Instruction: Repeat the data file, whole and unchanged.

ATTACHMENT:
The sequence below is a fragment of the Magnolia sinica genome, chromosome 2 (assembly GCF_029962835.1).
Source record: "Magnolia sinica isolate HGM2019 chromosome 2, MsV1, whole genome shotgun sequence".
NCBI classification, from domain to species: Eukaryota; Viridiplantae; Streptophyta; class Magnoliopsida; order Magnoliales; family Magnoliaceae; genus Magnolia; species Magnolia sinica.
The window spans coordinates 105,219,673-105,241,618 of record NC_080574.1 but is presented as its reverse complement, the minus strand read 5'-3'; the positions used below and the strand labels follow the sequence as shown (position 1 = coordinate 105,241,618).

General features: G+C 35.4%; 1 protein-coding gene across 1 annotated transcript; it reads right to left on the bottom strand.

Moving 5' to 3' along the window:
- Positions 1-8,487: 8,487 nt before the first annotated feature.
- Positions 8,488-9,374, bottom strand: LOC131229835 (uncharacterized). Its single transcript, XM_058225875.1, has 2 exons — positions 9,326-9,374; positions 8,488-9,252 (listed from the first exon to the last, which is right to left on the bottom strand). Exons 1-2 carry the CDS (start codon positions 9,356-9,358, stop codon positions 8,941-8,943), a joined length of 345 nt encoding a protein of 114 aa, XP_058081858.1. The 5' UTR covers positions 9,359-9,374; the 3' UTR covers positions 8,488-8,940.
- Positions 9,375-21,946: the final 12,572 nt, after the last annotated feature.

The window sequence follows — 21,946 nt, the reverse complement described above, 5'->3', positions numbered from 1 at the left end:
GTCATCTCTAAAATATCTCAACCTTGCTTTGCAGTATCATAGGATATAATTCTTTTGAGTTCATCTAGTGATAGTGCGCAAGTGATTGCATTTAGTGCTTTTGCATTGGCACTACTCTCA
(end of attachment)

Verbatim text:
The sequence below is a fragment of the Magnolia sinica genome, chromosome 2 (assembly GCF_029962835.1).
Source record: "Magnolia sinica isolate HGM2019 chromosome 2, MsV1, whole genome shotgun sequence".
NCBI classification, from domain to species: Eukaryota; Viridiplantae; Streptophyta; class Magnoliopsida; order Magnoliales; family Magnoliaceae; genus Magnolia; species Magnolia sinica.
The window spans coordinates 105,219,673-105,241,618 of record NC_080574.1 but is presented as its reverse complement, the minus strand read 5'-3'; the positions used below and the strand labels follow the sequence as shown (position 1 = coordinate 105,241,618).

General features: G+C 35.4%; 1 protein-coding gene across 1 annotated transcript; it reads right to left on the bottom strand.

Moving 5' to 3' along the window:
- Positions 1-8,487: 8,487 nt before the first annotated feature.
- Positions 8,488-9,374, bottom strand: LOC131229835 (uncharacterized). Its single transcript, XM_058225875.1, has 2 exons — positions 9,326-9,374; positions 8,488-9,252 (listed from the first exon to the last, which is right to left on the bottom strand). Exons 1-2 carry the CDS (start codon positions 9,356-9,358, stop codon positions 8,941-8,943), a joined length of 345 nt encoding a protein of 114 aa, XP_058081858.1. The 5' UTR covers positions 9,359-9,374; the 3' UTR covers positions 8,488-8,940.
- Positions 9,375-21,946: the final 12,572 nt, after the last annotated feature.

The window sequence follows — 21,946 nt, the reverse complement described above, 5'->3', positions numbered from 1 at the left end:
GTCATCTCTAAAATATCTCAACCTTGCTTTGCAGTATCATAGGATATAATTCTTTTGAGTTCATCTAGTGATAGTGCGCAAGTGATTGCATTTAGTGCTTTTGCATTGGCACTACTCTCA